Lawyers often leave a practice setting and move to a new practice as their career paths advance or change. The incidence of lawyer migration has increased dramatically in the past decade, as law firms recruit more lateral hires and offer fewer partnership opportunities to their associates. As a lawyer prepares to change employment settings, her prospective new law firm asks her about the clients she has represented in the past. The new law firm must insist on this information, for without it the firm could not screen for possible conflicts of interest. Were the firm to hire a lawyer without such conflict screening, the new lawyer's "taint" could disqualify the firm from important and lucrative work, and cause great harm to its clients. At the same time, the migrating lawyer owes her clients a strong confidentiality obligation under the Model Rules of Professional Conduct and the law of lawyering. When the prospective new firm asks for information about her clients, the lawyer faces a delicate quandary. Her career interests and her respect for the new firm's conflict policies demand that she provide the requested information; her confidentiality duties seem to require her not to reveal her client's information without their permission. Seeking such permission is often impossible or impractical. This Article investigates this difficult and widespread ethical issue. It begins by identifying five types of information which a new law firm is likely to want from a prospective hire, including information about the prior firm's work but also financial data regarding the lawyer's client billings. It then looks carefully at the Model Rules, the Restatement (Third) of the Law Governing Lawyers, and other authority for insights about which disclosures are lawful and which are not. It concludes that the available authority in fact permits surprisingly little information sharing, but argues that the authority ought to permit carefully defined disclosures which will not present hardships or embarrassment to the migrating lawyer's clients. The Article offers distinctions in information-sharing which can protect the moving lawyer's client confidences while allowing law firms to protect their clients' interests, and offers protocols for performing conflict checks when a lawyer cannot reveal her client's identities without causing them some harm. Finally, the Article offers several discrete changes to the Model Rules, which if adopted would provide clarity to lawyers and law firms engaged in the lateral hiring process.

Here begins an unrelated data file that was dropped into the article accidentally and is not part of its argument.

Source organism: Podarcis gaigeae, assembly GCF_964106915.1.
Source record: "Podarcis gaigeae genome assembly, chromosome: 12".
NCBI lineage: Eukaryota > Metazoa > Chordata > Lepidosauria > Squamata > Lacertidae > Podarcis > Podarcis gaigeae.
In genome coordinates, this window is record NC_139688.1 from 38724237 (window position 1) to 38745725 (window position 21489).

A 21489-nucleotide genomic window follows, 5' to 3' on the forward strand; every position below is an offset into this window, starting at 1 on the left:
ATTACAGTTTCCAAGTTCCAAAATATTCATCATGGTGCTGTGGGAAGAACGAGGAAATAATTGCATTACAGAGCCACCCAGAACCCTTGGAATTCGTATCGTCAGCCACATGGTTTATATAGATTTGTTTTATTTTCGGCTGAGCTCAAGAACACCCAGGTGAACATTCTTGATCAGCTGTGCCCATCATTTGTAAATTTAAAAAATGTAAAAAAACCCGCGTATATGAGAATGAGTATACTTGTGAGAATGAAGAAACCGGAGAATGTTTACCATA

Paul R. Tremblay. "Migrating Lawyers and the Ethics of Conflict Checking." Georgetown Journal of Legal Ethics 19, (2005): 489-550.
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